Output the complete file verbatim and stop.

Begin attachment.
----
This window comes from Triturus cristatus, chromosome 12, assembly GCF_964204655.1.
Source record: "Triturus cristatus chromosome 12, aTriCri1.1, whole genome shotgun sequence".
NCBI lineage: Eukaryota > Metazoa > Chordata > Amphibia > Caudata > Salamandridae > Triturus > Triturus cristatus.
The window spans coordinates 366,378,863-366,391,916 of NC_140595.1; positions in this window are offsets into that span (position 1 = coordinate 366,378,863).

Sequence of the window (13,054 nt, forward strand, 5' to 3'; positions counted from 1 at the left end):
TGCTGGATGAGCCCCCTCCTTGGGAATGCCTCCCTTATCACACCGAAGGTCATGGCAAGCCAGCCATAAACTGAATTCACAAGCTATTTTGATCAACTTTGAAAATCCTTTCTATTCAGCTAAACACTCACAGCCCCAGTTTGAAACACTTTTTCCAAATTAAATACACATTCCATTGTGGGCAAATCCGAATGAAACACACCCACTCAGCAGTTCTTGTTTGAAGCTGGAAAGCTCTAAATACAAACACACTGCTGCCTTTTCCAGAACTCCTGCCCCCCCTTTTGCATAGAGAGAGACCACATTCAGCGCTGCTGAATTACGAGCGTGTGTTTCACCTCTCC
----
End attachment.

This window comes from Triturus cristatus, chromosome 12, assembly GCF_964204655.1.
Source record: "Triturus cristatus chromosome 12, aTriCri1.1, whole genome shotgun sequence".
NCBI lineage: Eukaryota > Metazoa > Chordata > Amphibia > Caudata > Salamandridae > Triturus > Triturus cristatus.
The window spans coordinates 366,378,863-366,391,916 of NC_140595.1; positions in this window are offsets into that span (position 1 = coordinate 366,378,863).

Sequence of the window (13,054 nt, forward strand, 5' to 3'; positions counted from 1 at the left end):
TGCTGGATGAGCCCCCTCCTTGGGAATGCCTCCCTTATCACACCGAAGGTCATGGCAAGCCAGCCATAAACTGAATTCACAAGCTATTTTGATCAACTTTGAAAATCCTTTCTATTCAGCTAAACACTCACAGCCCCAGTTTGAAACACTTTTTCCAAATTAAATACACATTCCATTGTGGGCAAATCCGAATGAAACACACCCACTCAGCAGTTCTTGTTTGAAGCTGGAAAGCTCTAAATACAAACACACTGCTGCCTTTTCCAGAACTCCTGCCCCCCCTTTTGCATAGAGAGAGACCACATTCAGCGCTGCTGAATTACGAGCGTGTGTTTCACCTCTCC